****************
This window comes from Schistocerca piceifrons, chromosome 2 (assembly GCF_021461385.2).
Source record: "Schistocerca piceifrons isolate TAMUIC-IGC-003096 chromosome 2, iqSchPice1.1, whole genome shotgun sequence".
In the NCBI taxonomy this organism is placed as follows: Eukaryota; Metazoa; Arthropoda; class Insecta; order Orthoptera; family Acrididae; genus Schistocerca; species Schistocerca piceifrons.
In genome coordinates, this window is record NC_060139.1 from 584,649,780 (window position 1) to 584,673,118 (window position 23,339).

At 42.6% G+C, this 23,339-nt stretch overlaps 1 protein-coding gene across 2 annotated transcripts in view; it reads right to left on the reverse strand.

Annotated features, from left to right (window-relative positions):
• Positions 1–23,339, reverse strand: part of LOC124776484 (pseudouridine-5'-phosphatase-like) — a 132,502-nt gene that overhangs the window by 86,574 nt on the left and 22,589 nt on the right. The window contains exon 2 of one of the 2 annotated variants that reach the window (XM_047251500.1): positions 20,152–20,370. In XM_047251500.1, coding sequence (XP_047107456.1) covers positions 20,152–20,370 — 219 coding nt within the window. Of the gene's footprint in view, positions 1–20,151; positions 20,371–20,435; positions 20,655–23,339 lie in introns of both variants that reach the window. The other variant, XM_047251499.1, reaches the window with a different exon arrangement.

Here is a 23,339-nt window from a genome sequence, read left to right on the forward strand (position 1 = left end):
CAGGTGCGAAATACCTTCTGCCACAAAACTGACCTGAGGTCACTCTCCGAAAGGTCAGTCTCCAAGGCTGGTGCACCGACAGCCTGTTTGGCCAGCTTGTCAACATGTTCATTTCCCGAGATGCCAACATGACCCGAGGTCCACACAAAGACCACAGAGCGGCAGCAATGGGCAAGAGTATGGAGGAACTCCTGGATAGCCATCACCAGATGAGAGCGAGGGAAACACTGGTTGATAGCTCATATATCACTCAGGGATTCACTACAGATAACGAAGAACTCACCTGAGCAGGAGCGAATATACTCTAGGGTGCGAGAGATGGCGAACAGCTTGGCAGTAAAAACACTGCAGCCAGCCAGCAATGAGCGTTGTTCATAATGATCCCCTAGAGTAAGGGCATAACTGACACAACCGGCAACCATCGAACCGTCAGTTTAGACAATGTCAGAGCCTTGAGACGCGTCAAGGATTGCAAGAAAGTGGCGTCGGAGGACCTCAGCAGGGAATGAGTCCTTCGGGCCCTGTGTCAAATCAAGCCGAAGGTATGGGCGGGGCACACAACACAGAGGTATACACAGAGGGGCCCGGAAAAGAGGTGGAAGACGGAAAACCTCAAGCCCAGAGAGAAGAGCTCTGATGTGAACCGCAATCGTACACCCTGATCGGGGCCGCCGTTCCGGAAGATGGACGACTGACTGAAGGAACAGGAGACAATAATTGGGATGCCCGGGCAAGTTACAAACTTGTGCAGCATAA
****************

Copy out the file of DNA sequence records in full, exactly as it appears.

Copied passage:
This window comes from Schistocerca piceifrons, chromosome 2 (assembly GCF_021461385.2).
Source record: "Schistocerca piceifrons isolate TAMUIC-IGC-003096 chromosome 2, iqSchPice1.1, whole genome shotgun sequence".
In the NCBI taxonomy this organism is placed as follows: Eukaryota; Metazoa; Arthropoda; class Insecta; order Orthoptera; family Acrididae; genus Schistocerca; species Schistocerca piceifrons.
In genome coordinates, this window is record NC_060139.1 from 584,649,780 (window position 1) to 584,673,118 (window position 23,339).

At 42.6% G+C, this 23,339-nt stretch overlaps 1 protein-coding gene across 2 annotated transcripts in view; it reads right to left on the reverse strand.

Annotated features, from left to right (window-relative positions):
• Positions 1–23,339, reverse strand: part of LOC124776484 (pseudouridine-5'-phosphatase-like) — a 132,502-nt gene that overhangs the window by 86,574 nt on the left and 22,589 nt on the right. The window contains exon 2 of one of the 2 annotated variants that reach the window (XM_047251500.1): positions 20,152–20,370. In XM_047251500.1, coding sequence (XP_047107456.1) covers positions 20,152–20,370 — 219 coding nt within the window. Of the gene's footprint in view, positions 1–20,151; positions 20,371–20,435; positions 20,655–23,339 lie in introns of both variants that reach the window. The other variant, XM_047251499.1, reaches the window with a different exon arrangement.

Here is a 23,339-nt window from a genome sequence, read left to right on the forward strand (position 1 = left end):
CAGGTGCGAAATACCTTCTGCCACAAAACTGACCTGAGGTCACTCTCCGAAAGGTCAGTCTCCAAGGCTGGTGCACCGACAGCCTGTTTGGCCAGCTTGTCAACATGTTCATTTCCCGAGATGCCAACATGACCCGAGGTCCACACAAAGACCACAGAGCGGCAGCAATGGGCAAGAGTATGGAGGAACTCCTGGATAGCCATCACCAGATGAGAGCGAGGGAAACACTGGTTGATAGCTCATATATCACTCAGGGATTCACTACAGATAACGAAGAACTCACCTGAGCAGGAGCGAATATACTCTAGGGTGCGAGAGATGGCGAACAGCTTGGCAGTAAAAACACTGCAGCCAGCCAGCAATGAGCGTTGTTCATAATGATCCCCTAGAGTAAGGGCATAACTGACACAACCGGCAACCATCGAACCGTCAGTTTAGACAATGTCAGAGCCTTGAGACGCGTCAAGGATTGCAAGAAAGTGGCGTCGGAGGACCTCAGCAGGGAATGAGTCCTTCGGGCCCTGTGTCAAATCAAGCCGAAGGTATGGGCGGGGCACACAACACAGAGGTATACACAGAGGGGCCCGGAAAAGAGGTGGAAGACGGAAAACCTCAAGCCCAGAGAGAAGAGCTCTGATGTGAACCGCAATCGTACACCCTGATCGGGGCCGCCGTTCCGGAAGATGGACGACTGACTGAAGGAACAGGAGACAATAATTGGGATGCCCGGGCAAGTTACAAACTTGTGCAGCATAA